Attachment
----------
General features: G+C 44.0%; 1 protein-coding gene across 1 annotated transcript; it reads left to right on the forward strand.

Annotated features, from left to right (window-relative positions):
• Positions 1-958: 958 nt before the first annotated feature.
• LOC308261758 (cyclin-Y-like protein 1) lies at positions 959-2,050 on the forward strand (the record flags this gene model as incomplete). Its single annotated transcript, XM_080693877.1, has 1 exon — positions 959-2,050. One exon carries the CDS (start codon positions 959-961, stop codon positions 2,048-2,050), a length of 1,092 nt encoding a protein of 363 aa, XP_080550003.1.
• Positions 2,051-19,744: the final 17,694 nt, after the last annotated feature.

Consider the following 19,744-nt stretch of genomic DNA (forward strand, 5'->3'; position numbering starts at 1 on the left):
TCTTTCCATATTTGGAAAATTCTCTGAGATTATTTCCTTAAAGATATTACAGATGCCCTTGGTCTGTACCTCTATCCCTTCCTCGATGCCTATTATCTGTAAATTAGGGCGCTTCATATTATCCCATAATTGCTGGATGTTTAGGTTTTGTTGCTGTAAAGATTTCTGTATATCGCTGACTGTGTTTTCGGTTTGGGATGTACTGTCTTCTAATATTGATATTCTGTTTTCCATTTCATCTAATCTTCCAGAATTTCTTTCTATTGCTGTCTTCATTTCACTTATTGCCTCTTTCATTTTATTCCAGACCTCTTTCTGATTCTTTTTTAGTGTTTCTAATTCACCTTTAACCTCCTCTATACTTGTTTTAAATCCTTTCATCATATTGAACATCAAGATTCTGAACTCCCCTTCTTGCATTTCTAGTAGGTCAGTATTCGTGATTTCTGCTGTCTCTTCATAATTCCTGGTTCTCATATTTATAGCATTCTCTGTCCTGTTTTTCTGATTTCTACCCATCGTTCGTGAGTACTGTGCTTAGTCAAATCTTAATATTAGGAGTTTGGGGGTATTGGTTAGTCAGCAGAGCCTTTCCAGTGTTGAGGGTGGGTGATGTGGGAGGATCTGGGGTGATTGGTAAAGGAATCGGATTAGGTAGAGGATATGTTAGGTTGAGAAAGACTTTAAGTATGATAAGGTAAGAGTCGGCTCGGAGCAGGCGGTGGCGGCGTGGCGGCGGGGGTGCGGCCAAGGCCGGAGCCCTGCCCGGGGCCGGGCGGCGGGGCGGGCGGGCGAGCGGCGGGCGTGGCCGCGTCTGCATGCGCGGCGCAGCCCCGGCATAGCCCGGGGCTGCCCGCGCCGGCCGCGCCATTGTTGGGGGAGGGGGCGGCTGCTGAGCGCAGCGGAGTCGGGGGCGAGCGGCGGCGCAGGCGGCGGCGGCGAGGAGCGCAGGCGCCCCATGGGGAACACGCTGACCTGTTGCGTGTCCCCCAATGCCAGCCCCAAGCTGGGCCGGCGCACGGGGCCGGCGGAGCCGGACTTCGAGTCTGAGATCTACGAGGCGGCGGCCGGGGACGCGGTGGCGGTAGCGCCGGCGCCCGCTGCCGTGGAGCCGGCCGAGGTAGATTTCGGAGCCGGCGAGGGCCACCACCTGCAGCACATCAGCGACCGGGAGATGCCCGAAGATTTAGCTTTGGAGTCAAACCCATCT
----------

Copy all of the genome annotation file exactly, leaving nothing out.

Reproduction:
General features: G+C 44.0%; 1 protein-coding gene across 1 annotated transcript; it reads left to right on the forward strand.

Annotated features, from left to right (window-relative positions):
• Positions 1-958: 958 nt before the first annotated feature.
• LOC308261758 (cyclin-Y-like protein 1) lies at positions 959-2,050 on the forward strand (the record flags this gene model as incomplete). Its single annotated transcript, XM_080693877.1, has 1 exon — positions 959-2,050. One exon carries the CDS (start codon positions 959-961, stop codon positions 2,048-2,050), a length of 1,092 nt encoding a protein of 363 aa, XP_080550003.1.
• Positions 2,051-19,744: the final 17,694 nt, after the last annotated feature.

Consider the following 19,744-nt stretch of genomic DNA (forward strand, 5'->3'; position numbering starts at 1 on the left):
TCTTTCCATATTTGGAAAATTCTCTGAGATTATTTCCTTAAAGATATTACAGATGCCCTTGGTCTGTACCTCTATCCCTTCCTCGATGCCTATTATCTGTAAATTAGGGCGCTTCATATTATCCCATAATTGCTGGATGTTTAGGTTTTGTTGCTGTAAAGATTTCTGTATATCGCTGACTGTGTTTTCGGTTTGGGATGTACTGTCTTCTAATATTGATATTCTGTTTTCCATTTCATCTAATCTTCCAGAATTTCTTTCTATTGCTGTCTTCATTTCACTTATTGCCTCTTTCATTTTATTCCAGACCTCTTTCTGATTCTTTTTTAGTGTTTCTAATTCACCTTTAACCTCCTCTATACTTGTTTTAAATCCTTTCATCATATTGAACATCAAGATTCTGAACTCCCCTTCTTGCATTTCTAGTAGGTCAGTATTCGTGATTTCTGCTGTCTCTTCATAATTCCTGGTTCTCATATTTATAGCATTCTCTGTCCTGTTTTTCTGATTTCTACCCATCGTTCGTGAGTACTGTGCTTAGTCAAATCTTAATATTAGGAGTTTGGGGGTATTGGTTAGTCAGCAGAGCCTTTCCAGTGTTGAGGGTGGGTGATGTGGGAGGATCTGGGGTGATTGGTAAAGGAATCGGATTAGGTAGAGGATATGTTAGGTTGAGAAAGACTTTAAGTATGATAAGGTAAGAGTCGGCTCGGAGCAGGCGGTGGCGGCGTGGCGGCGGGGGTGCGGCCAAGGCCGGAGCCCTGCCCGGGGCCGGGCGGCGGGGCGGGCGGGCGAGCGGCGGGCGTGGCCGCGTCTGCATGCGCGGCGCAGCCCCGGCATAGCCCGGGGCTGCCCGCGCCGGCCGCGCCATTGTTGGGGGAGGGGGCGGCTGCTGAGCGCAGCGGAGTCGGGGGCGAGCGGCGGCGCAGGCGGCGGCGGCGAGGAGCGCAGGCGCCCCATGGGGAACACGCTGACCTGTTGCGTGTCCCCCAATGCCAGCCCCAAGCTGGGCCGGCGCACGGGGCCGGCGGAGCCGGACTTCGAGTCTGAGATCTACGAGGCGGCGGCCGGGGACGCGGTGGCGGTAGCGCCGGCGCCCGCTGCCGTGGAGCCGGCCGAGGTAGATTTCGGAGCCGGCGAGGGCCACCACCTGCAGCACATCAGCGACCGGGAGATGCCCGAAGATTTAGCTTTGGAGTCAAACCCATCT